One theory to explain the evolution of traits like a peacock's tail is 'runaway selection'. This requires two traits—a trait that exists, like the bright tail, and a prexisting bias in the female to select for that trait. Females prefer the more elaborate tails, and thus those males are able to mate successfully. Exploiting the psychology of the female, a positive feedback loop is enacted and the tail becomes bigger and brighter. Eventually, the evolution will level off because the survival costs to the male do not allow for the trait to be elaborated any further. Two theories exist to explain runaway selection. The first is the good genes hypothesis. This theory states that an elaborate display is an honest signal of fitness and truly is a better mate. The second is the handicap hypothesis. This explains that the peacock's tail is a handicap, requiring energy to keep and makes it more visible to predators. Thus, the signal is costly to maintain, and remains an honest indicator of the signaler's condition. Another assumption is that the signal is more costly for low quality males to produce than for higher quality males to produce. This is simply because the higher quality males have more energy reserves available to allocate to costly signaling.
Ethologists and sociobiologists have characteristically analysed animal communication in terms of more or less automatic responses to stimuli, without raising the question of whether the animals concerned understand the meaning of the signals they emit and receive. That is a key question in animal cognition. There are some signalling systems that seem to demand a more advanced understanding. A much discussed example is the use of alarm calls by vervet monkeys. Robert Seyfarth and Dorothy Cheney showed that these animals emit different alarm calls in the presence of different predators (leopards, eagles, and snakes), and the monkeys that hear the calls respond appropriately - but that this ability develops over time, and also takes into account the experience of the individual emitting the call. Metacommunication, discussed above, also seems to require a more sophisticated cognitive process.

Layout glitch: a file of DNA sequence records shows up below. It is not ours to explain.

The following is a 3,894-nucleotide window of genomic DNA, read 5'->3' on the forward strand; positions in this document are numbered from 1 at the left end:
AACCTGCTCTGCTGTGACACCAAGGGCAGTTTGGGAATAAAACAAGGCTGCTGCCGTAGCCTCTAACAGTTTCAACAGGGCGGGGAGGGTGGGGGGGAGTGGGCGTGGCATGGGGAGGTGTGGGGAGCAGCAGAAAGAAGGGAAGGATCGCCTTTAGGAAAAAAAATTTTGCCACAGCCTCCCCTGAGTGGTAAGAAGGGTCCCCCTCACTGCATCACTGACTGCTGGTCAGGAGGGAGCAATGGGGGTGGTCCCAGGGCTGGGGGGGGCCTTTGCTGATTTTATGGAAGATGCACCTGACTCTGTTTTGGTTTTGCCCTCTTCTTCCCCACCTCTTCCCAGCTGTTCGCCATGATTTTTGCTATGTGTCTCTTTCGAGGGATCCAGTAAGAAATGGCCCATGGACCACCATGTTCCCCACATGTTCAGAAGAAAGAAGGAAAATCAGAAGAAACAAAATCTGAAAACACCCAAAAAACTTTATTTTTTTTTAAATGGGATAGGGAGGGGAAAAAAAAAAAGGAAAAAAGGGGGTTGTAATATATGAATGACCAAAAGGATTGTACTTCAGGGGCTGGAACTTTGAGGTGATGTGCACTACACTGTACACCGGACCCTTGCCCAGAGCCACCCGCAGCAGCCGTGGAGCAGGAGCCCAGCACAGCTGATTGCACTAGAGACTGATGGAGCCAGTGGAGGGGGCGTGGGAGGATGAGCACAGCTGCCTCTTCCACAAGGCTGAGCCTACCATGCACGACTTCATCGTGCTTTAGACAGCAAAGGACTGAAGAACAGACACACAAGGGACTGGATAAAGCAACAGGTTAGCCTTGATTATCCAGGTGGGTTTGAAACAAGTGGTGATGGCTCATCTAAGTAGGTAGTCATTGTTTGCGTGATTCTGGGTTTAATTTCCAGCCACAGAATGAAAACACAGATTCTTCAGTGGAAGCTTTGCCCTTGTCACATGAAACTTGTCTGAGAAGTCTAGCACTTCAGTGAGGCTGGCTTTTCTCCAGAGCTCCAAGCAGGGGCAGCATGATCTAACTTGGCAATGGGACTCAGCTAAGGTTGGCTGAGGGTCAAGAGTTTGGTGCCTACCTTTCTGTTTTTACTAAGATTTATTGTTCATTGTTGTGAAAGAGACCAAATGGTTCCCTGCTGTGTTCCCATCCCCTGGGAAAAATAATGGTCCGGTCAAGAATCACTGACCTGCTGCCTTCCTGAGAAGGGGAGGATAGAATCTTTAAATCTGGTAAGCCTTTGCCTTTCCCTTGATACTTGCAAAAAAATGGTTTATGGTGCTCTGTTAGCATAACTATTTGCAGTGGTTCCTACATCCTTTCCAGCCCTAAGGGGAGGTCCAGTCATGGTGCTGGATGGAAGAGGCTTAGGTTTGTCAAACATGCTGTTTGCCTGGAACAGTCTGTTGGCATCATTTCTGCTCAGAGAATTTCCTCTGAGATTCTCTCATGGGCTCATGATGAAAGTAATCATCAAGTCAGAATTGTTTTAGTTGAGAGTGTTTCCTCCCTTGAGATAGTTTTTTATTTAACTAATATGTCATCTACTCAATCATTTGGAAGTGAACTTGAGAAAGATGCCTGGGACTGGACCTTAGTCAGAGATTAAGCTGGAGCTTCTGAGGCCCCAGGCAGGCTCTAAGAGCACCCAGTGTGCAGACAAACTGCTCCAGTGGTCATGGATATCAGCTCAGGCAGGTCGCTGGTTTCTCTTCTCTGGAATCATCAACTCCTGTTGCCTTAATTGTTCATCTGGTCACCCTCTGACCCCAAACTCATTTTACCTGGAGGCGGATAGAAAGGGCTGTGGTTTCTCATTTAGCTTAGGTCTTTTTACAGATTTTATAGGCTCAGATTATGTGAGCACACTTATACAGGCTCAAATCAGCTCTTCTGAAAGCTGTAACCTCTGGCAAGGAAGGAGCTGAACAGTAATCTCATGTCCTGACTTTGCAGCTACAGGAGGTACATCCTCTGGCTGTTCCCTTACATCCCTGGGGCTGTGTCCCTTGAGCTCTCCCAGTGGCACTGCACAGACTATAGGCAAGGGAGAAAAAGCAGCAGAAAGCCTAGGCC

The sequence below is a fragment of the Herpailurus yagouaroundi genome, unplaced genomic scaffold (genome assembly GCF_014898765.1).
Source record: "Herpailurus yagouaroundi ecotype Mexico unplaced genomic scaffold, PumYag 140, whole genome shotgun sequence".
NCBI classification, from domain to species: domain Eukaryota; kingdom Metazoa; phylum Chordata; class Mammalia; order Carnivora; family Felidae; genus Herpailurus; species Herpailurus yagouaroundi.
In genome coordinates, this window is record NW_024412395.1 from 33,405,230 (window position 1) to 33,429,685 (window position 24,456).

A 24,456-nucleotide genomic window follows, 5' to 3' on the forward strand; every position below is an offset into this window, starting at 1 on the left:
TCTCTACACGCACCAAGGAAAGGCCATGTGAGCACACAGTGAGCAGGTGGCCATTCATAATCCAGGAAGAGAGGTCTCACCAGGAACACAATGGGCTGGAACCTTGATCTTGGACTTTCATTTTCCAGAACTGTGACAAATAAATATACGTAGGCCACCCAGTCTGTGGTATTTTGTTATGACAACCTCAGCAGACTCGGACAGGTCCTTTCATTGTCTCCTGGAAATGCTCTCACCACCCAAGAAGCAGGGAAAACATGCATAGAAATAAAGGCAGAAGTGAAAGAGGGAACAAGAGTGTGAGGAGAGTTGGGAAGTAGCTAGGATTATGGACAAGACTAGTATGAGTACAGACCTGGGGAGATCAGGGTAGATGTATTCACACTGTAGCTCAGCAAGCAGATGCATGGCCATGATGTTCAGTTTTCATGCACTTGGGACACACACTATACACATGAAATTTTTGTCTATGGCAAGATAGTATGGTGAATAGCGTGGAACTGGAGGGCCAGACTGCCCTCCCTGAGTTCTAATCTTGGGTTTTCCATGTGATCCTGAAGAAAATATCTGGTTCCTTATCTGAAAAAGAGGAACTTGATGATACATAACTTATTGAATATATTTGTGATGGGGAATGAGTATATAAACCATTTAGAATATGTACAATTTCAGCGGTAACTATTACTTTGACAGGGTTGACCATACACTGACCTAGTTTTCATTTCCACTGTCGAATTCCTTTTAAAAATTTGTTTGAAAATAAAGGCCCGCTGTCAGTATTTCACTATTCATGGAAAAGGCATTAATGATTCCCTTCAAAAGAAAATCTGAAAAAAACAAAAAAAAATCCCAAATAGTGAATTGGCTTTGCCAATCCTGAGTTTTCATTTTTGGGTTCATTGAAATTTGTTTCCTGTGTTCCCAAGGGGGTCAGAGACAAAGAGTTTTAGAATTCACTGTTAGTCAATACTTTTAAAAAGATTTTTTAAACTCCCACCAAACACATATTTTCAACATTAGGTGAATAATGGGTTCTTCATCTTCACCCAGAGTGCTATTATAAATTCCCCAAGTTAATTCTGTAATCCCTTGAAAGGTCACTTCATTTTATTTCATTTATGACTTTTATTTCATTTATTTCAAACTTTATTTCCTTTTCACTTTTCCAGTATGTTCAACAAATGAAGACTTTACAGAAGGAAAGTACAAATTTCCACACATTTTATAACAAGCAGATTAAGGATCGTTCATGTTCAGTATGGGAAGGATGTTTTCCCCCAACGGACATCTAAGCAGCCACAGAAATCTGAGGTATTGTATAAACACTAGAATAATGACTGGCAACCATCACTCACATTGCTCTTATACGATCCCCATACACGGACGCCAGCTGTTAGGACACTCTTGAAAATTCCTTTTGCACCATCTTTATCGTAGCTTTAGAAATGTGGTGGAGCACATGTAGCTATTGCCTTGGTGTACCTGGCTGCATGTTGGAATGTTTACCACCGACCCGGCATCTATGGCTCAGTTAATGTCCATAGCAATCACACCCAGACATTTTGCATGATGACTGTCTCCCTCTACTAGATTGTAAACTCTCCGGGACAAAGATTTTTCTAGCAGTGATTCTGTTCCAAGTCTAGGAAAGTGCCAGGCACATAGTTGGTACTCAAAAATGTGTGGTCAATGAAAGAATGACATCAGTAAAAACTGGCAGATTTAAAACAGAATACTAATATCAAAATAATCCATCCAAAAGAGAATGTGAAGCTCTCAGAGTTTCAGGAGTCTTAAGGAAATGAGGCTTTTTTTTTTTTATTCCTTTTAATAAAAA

It has been reported that bottlenose dolphins can recognize identity information from whistles even when otherwise stripped of the characteristics of the whistle; making dolphins the only animals other than humans that have been shown to transmit identity information independent of the caller’s voice or location. The paper concludes that:
The fact that signature whistle shape carries identity information independent from voice features presents the possibility to use these whistles as referential signals, either addressing individuals or referring to them, similar to the use of names in humans. Given the cognitive abilities of bottlenose dolphins, their vocal learning and copying skills, and their fission–fusion social structure, this possibility is an intriguing one that demands further investigation.
Another controversial issue is the extent to which human behaviours resemble animal communication, or whether all such communication has disappeared as a result of our linguistic capacity. Some of our bodily features - eyebrows, beards and moustaches, deep adult male voices, perhaps female breasts - strongly resemble adaptations to producing signals. Ethologists such as Irenäus Eibl-Eibesfeldt have argued that facial gestures such as smiling, grimacing, and the eyebrow flash on greeting are universal human communicative signals that can be related to corresponding signals in other primates. Given how recently spoken language has emerged, it is very likely that human body language does include some more or less involuntary responses that have a similar origin to the communication we have.
Humans also often seek to mimic animals' communicative signals in order to interact with them. For example, cats have a mild affiliative response of slowly closing their eyes; humans often mimic this signal towards a pet cat to establish a tolerant relationship. Stroking, petting and rubbing pet animals are all actions that probably work through their natural patterns of interspecific communication.
Dogs have shown an ability to understand human communication. In object choice tasks, dogs utilize human communicative gestures such as pointing and direction of gaze in order to locate hidden food and toys. It has also been shown that dogs exhibit a left gaze bias when looking at human faces, indicating that they are capable of reading human emotions. It is interesting to note that dogs do not make use of direction of gaze or exhibit left gaze bias with other dogs.
A new approach in the 21st century in the field of animal communication uses applied behavioural analysis (ABA), specifically Functional Communication Training (FCT). This FCT previously has been used in schools and clinics with humans with special needs, such as children with autism, to help them develop language. Sean Senechal, at the AnimalSign Center has been using an approach similar to this FCT with domesticated animals, such as dogs (since 2004) and horses (since 2000) with encouraging results and benefits to the animals and people. Functional communication training for animals, Senechal calls "AnimalSign Language". This includes teaching communication through gestures (like simplified American sign language), Picture Exchange Communication System, tapping, and vocalisation. The process for animals includes simplified and modified techniques.